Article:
Fantasy Mailbag: Liriano's woes, Markakis/Jones debate
Each week, I'll answer a handful of the most pertinent questions I've received during the week in my attempt, weak as it might be, to bring insightful fantasy analysis to the fore (my email address is listed at the bottom of the piece if you wish to drop me a line).
Byrd hasn't pitched for anyone this season, this after going 11-12 with a 4.60 ERA and a 1.32 WHIP in 30 starts last year for the Indians and Red Sox. To compare,
Is Byrd worth a flier? If you can store him for a few weeks, sure. Penny has struggled,
Off the top, expectations were far too high for Liriano heading into the season. The truth is that Liriano likely will never again be the man he was in 2006 (2.16 ERA, 1.00 WHIP, 10.71 K/9). Honestly, Liriano never had a chance to succeed in most people's eyes with the bar set at that level. However, I'm not going to sit here and say that he has pitched well -- he hasn't. Liriano is 4-11 with a 5.63 ERA and 1.54 WHIP, numbers more closely associated with a guy like
First, Liriano's arm has never bounced back to pre-
At this point, Liriano isn't operating at a level that surpasses that of an average major league hurler (save the strikeouts). He may return to prominence, but it doesn't appear likely to happen in 2009.
Good news for you Chris, it appears certain that Masterson will be in the Indians' starting rotation the rest of the way after the club moved Carl Pavano to the Twins on Friday (you can read about the deal in
Masterson has been in a swing role with the Red Sox this season with a 4.59 ERA in six starts covering 35.1 innings versus his work out of the pen that has produced a 4.08 ERA in 39.2 innings. Though the numbers are pretty close this season, Masterson has been somewhat effective as a starter in his brief two year career (15 starts).
Those numbers certainly don't jump off the page though they are decent for an AL hurler, but that K/BB is well below where I would like to see it. On the plus side, Masterson has a 18 percent line-drive rate, a number which isn't really reflected in his .323 BABIP mark, so perhaps he is due for a bit o' luck moving forward.
Given his fairly pronounced groundball tendencies, he owns a strong 1.77 G/F rate in his career, Masterson figures to have a chance to be an effective starter this season once he is able to build up the required arm strength to go deep into games.
Symmetry is a wonderful thing isn't it? About 45 minutes after I posted
Someone has some serious hometown love eh Brad? Usually that's a bad thing as people tend to overvalue "their guys," but in this case we certainly have two fine players to consider.
Jones is hitting .300 with 19 bombs, 64 RBI, 70 runs and nine steals in what is shaping up to be a terrific all-around season. Long thought of as a potential 20/20 option, Jones continues to struggle a bit to make contact (21 percent K-rate) while at the same time rarely taking a walk leading to a 0.33 BB/K rate. It's pretty impressive that he is hitting .300 given that number, and to tell you the truth his .339 BBAIP really isn't supported by his 19 percent line drive rate, so perhaps some regression is indeed in the cards in batting average. One also has to think that his current HR/F rate of 21 percent is a bit fluky, which when combined with a mere 29 percent fly ball rate seems to rule out a run to 30 homers this season, as well as moving forward.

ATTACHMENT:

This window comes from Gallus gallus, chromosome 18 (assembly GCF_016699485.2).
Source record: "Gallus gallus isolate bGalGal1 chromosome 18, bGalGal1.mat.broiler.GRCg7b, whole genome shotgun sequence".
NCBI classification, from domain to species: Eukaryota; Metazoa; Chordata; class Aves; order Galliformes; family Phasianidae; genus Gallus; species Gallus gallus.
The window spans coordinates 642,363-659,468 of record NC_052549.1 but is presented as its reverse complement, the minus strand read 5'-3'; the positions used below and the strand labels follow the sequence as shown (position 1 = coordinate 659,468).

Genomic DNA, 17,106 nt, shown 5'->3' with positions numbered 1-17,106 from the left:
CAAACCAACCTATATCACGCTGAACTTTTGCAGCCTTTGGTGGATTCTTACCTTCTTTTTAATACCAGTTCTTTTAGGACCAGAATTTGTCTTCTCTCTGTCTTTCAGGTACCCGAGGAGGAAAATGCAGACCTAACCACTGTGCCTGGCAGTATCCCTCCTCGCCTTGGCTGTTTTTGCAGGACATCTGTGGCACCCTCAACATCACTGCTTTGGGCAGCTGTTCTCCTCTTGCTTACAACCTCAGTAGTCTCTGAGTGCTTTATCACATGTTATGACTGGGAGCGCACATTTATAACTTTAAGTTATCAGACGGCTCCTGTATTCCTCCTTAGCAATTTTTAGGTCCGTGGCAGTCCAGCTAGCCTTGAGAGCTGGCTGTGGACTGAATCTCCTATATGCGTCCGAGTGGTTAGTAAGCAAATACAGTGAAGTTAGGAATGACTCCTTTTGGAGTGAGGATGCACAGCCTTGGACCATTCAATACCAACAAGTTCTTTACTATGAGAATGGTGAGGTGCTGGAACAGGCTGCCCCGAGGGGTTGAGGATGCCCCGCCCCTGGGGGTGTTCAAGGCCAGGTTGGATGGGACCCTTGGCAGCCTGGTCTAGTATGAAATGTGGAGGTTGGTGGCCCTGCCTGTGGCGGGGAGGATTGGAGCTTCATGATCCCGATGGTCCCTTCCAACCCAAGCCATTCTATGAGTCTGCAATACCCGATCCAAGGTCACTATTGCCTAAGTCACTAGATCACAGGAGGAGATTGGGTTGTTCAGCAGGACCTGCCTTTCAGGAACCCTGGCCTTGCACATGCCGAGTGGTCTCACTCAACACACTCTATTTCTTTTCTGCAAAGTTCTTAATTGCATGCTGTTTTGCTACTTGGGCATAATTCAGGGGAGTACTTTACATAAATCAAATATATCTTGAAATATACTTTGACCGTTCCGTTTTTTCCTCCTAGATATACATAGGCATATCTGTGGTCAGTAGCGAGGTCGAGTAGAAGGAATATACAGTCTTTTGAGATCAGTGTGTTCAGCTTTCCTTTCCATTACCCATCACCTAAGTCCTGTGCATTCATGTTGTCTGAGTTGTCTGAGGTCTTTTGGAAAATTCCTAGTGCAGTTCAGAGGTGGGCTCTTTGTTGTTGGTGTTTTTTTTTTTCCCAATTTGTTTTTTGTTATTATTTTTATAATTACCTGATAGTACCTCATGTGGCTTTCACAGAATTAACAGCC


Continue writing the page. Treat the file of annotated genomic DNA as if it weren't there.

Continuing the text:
Markakis is clearly the more established player. After back-to-back seasons hitting at least .306 with 20 homers, 87 RBI and 97 runs, Markakis is certainly poised to extend that run to 3-straight years as he is hitting .298-13-76 with 65 runs. The homers are down a bit, though that would appear to be easily explainable as a mere artifact of variation considering his current HR/F mark of nine percent is well below his 12.1 percent rate the past two years. Markakis owns a 0.65 K/BB mark in his career, not a great number but nearly double the mark posted by Jones, and that, combined with a BABIP mark that hasn't dipped below .334 (his current number) in three years, paints him as a solid option in the batting average category moving forward.
So who should you keep? Jones is the more athletic player, and the one who can legitimately lay claim to a potential 20/20 offering. However, Markakis has a better approach at the dish, will almost certainly hit for a higher average, and is working on three straight years of strong performance. In my mind, that makes Nick the choice to hold on to here.